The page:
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The Standing on the Shoulders of Giants "Teach & Learn" Black History Curriculum​​

Specially designed for Parents, Teachers, Homeschool, or Independent Study, grades 5+

Where Black
History Lives!​

Unit 1: Ancient Africa - The Cradle of Civilation
(200,000 B.C. - 476 B.C.)

Unit 1: Class 7: Ancient Kemet (Egypt): Predynastic Period & The Old Kingdom (10,500 B.C. – 2,181 B.C.)

Learning Objectives
After completing this lesson, students 
will be able to:

  • Discuss the early formation of ancient Kemet/Egypt, including the knowledge and technology that existed prior to its establishment.

  • Analyze the geography and climatic events that led to the mass migration of people to the Nile Valley – ancient Egypt in particular.

  • Identify the major pharaohs who united Upper and Lower Egypt, establishing the First Dynasty of ancient Kemet/Egypt.

  • Identify the major pyramids and monuments built during the Old Kingdom and the pharaohs and engineers responsible for their construction.

ClassOverview

​​As you have learned, civilization did not begin with Ancient Egypt. Nor did it begin with Ancient Nubia. The foundations of civilization were laid across the continent of Africa in all pockets where humans congregated. By the time we encounter Ancient Egypt around 3150 B.C.E., its knowledge and philosophy had already been formulated. Ancient Egypt is the product of literally thousands of years of indigenous African achievement, and the original people who populated and became what is known as “Egyptians” were black Africans. In the Nile Valley, they put forth their collective genius to establish the longest lasting and arguably most impressive civilization ever created on earth. Like the major urban centers of today like New York, London and Paris, Ancient Egypt was the light of the ancient world. It attracted Africans from all over the continent, many by way of the Nile River, the world’s first cultural highway, which begins in the interior of Africa and empties into the Mediterranean Sea. They also came from western and southern Africa. These Africans brought with them not only the necessary labor to build ancient Egypt, but the age-old skills, techniques, and worldview to do so with such splendor and humility.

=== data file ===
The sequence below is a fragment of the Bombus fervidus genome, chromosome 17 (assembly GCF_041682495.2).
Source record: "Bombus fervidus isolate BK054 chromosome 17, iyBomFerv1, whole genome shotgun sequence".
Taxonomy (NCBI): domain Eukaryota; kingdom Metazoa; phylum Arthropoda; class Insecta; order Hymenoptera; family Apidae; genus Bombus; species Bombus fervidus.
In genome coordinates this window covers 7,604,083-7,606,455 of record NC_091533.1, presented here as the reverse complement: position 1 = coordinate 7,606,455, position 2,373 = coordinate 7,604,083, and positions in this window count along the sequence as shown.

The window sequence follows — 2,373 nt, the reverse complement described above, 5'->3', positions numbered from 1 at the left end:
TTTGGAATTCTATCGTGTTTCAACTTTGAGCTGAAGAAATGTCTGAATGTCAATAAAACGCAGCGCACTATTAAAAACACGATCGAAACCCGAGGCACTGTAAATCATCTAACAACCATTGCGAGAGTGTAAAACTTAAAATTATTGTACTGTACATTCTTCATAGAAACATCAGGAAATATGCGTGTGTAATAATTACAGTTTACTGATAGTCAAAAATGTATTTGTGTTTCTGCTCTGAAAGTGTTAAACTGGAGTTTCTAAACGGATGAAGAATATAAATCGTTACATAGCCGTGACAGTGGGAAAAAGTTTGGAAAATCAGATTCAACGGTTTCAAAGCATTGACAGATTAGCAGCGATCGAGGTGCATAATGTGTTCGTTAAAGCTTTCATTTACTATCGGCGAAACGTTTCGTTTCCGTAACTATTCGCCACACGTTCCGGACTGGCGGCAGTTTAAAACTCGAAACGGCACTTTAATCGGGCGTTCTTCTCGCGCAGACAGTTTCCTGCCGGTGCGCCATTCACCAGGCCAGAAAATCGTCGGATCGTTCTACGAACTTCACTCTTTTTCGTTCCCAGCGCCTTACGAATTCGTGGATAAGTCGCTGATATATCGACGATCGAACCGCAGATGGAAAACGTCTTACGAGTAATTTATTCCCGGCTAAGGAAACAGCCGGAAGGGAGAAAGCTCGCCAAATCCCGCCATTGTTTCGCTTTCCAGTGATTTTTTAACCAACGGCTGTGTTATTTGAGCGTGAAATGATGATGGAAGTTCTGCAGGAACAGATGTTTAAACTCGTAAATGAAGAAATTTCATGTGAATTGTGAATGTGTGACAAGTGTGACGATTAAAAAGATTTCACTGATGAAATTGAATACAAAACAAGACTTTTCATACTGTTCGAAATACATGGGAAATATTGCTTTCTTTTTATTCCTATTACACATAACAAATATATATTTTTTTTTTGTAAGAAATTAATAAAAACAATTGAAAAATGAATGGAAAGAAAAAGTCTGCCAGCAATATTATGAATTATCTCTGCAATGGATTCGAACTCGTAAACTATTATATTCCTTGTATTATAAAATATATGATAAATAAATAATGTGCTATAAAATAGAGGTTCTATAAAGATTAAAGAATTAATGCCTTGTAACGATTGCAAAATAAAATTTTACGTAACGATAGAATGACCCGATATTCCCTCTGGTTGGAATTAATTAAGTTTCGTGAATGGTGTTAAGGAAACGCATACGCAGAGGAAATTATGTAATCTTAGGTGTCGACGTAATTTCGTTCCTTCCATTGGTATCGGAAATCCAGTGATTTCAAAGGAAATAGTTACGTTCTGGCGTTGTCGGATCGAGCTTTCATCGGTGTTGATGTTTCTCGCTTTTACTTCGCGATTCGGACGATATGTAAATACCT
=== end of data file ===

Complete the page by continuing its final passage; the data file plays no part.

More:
In the period before the Old Kingdom, which is referred to as the pre-dynastic period, small farming communities existed along the banks of the Nile from its source in Ethiopia (the South) all the way to Nubia. Many groups of Africans had long settled land, domesticated plants and animals and lived in large, organized communities. We see the evidence of this as far back as 77,000 B.C.E. with the discovery of “a piece of ochre decorated with a delicate geometric pattern” by Chris Henshilwood in the Blombos Caves located on the southern Cape of Africa which has been dated conservatively at 77,000 years old. According to Henshilwood:

“The discovery indicates that our early Homo sapien ancestors had a basic knowledge of chemistry and the ability to make long-term plans…The recovery of these toolkits adds evidence for early technological and behavioral developments associated with Homo sapiens, and documents their deliberate planning, production, and curation of a pigmented compound and the use of containers.”

There are other rock art such as the Apollo 11 Stones, discovered in the Huns Mountains in Nambia dated between 28,000 and 28,000 B.C.E., which also illustrate Africans’ early knowledge of chemistry. It also provides evidence that the rudiments of civilization were being developing far beyond ancient Egypt and the Nile Delta – thousands of years before the formation of ancient Egypt. 

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